This pops up because (in my case) you want to copy and paste text from one site to another thing (like Microsoft Word). It is harmless and all you do is just type the username and password you use to get in the site and the below thing is "remember my credentials" (so you should never have to do it again, the entering the credentials).

I would just do as it says though.

  • This is not good security advice. How do you know something is not intercepting to collect credentials. Any internet source would imply sites that do not require authentication normally. – Bernie White Jun 4 '12 at 7:28
  • well I actually have had it, and if you trust the site, do it, but don't check the box then. I mean, blackboard had to get my credentials when I wish to copy and paste the curriculum into a word doc. Just make sure authenticity is legit, and all is good. – user1283885 Jun 4 '12 at 19:00

Try to switching the UAC [User Access Control] "OFF" and reconnect to Internet. the above option is available in Control Panel. if still the Authentication pops up then it is definitely for Host verification by a Proxy-Server or maybe DHCP Server running on your Network.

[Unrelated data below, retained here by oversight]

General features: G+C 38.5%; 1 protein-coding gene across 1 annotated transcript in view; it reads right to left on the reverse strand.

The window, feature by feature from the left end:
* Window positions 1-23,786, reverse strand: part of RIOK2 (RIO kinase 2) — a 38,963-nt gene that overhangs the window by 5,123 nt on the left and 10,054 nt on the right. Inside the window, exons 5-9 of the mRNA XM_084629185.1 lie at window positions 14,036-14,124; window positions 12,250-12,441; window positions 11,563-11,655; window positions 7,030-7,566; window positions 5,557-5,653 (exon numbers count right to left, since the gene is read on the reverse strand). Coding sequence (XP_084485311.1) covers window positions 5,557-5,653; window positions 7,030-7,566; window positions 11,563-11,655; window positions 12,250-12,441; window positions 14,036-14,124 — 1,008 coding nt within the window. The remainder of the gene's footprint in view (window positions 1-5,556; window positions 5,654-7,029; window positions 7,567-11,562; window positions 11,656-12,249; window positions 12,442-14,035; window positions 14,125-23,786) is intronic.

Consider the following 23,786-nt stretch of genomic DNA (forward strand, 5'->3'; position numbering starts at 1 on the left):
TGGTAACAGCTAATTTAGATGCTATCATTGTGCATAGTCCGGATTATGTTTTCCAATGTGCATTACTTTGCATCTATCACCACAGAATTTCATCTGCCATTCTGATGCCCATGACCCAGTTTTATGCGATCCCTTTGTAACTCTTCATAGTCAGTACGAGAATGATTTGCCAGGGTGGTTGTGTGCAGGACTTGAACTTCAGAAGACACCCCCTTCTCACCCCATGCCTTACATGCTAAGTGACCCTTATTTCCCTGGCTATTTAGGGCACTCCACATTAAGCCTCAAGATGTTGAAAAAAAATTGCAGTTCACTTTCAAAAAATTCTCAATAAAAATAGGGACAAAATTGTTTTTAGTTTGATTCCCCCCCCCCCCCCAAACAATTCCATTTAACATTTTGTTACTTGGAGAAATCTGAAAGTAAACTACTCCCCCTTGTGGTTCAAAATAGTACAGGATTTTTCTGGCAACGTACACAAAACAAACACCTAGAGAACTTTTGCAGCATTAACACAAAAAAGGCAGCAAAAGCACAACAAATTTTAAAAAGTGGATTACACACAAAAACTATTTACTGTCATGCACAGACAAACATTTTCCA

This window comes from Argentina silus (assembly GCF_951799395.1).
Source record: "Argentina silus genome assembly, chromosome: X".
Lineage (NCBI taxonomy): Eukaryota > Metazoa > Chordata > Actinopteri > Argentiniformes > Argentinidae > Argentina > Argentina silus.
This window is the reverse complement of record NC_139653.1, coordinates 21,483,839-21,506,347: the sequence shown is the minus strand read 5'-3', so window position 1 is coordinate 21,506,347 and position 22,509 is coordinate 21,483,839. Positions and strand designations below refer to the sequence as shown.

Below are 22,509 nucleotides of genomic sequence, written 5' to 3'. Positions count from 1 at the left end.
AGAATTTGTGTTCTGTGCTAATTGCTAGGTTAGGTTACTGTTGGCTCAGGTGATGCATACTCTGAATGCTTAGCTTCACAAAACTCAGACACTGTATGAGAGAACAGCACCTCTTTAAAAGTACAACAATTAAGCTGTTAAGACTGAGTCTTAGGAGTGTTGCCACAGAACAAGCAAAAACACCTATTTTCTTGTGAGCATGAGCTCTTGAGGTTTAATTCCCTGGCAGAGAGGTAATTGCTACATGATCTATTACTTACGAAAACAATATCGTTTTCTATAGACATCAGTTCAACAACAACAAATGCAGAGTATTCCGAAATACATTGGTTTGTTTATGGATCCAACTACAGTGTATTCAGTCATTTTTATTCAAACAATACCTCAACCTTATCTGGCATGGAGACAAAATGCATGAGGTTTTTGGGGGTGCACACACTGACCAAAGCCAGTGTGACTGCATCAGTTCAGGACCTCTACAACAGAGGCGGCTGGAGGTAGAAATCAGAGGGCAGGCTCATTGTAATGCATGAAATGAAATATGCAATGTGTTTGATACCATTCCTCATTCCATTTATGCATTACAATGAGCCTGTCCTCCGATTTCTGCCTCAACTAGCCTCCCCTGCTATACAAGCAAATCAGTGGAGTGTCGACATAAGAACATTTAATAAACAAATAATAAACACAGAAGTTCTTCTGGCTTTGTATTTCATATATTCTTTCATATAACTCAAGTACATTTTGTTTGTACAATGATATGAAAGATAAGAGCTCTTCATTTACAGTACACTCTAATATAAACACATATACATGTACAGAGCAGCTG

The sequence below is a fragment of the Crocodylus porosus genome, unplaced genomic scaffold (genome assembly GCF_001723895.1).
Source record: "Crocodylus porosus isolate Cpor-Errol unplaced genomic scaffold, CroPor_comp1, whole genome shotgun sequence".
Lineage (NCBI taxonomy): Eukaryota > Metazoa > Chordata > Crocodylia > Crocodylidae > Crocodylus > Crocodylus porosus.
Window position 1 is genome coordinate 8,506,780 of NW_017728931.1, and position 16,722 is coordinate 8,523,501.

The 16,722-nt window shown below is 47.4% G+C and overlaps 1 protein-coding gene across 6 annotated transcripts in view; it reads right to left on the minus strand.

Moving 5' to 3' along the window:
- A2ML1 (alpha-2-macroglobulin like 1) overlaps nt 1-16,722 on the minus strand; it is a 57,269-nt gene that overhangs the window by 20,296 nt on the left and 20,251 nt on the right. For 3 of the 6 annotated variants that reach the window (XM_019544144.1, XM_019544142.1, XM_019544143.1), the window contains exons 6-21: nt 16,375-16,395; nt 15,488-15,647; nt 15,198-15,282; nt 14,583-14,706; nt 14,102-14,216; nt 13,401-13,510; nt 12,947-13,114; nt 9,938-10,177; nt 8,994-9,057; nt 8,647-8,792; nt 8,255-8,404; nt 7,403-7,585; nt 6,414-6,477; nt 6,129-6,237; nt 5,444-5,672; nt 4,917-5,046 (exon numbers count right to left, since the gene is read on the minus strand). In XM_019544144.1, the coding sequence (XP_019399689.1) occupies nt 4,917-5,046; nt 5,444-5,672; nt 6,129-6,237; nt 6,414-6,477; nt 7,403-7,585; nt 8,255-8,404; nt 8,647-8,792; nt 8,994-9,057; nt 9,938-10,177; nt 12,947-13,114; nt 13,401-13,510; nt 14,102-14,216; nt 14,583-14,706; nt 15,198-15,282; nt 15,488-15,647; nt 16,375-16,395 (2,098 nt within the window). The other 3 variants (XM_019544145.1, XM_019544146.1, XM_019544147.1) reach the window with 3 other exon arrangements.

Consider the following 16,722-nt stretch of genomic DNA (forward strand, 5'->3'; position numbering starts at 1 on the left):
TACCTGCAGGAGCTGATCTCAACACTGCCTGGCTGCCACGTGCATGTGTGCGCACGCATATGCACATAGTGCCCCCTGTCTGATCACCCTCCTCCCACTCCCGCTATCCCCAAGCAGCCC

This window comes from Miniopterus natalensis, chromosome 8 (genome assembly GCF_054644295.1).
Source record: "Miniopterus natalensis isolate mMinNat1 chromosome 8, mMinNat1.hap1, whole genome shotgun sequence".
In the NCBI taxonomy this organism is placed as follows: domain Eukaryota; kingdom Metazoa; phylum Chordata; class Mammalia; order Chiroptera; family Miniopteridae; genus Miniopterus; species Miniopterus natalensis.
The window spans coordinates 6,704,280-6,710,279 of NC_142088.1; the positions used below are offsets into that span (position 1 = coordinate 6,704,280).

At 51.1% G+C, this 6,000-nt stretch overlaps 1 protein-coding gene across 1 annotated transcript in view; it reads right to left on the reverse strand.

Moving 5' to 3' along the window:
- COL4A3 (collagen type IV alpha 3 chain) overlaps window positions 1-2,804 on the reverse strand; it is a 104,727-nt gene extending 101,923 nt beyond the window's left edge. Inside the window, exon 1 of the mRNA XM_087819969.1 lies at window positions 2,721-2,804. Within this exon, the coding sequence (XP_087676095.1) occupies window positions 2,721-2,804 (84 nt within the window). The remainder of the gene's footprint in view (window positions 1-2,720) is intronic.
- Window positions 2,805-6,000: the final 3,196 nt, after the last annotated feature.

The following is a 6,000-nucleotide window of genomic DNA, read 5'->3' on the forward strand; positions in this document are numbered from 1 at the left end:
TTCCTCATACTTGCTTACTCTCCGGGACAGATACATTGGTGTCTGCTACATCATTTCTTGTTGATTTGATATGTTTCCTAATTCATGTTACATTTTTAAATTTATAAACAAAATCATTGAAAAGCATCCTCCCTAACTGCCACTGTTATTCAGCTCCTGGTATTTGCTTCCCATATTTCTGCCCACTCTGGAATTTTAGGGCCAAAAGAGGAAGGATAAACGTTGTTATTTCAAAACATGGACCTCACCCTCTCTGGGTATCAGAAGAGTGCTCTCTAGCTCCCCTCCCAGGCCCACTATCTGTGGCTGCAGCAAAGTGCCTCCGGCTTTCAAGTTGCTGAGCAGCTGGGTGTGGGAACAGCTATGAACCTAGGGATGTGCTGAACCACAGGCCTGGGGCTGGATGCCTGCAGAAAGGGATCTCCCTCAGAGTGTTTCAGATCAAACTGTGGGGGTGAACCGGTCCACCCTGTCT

• 1
    The UAC prompt is a bit different, and generally much more specific, than the dialog displayed here. Additionally, it should not be engaged simply by attempting access to the Internet. – Iszi Sep 24 '12 at 18:54
  • 1
    Additionally, while this may be a useful troubleshooting option, you should be sure to revert the UAC changes when you're done. – Iszi Sep 24 '12 at 19:32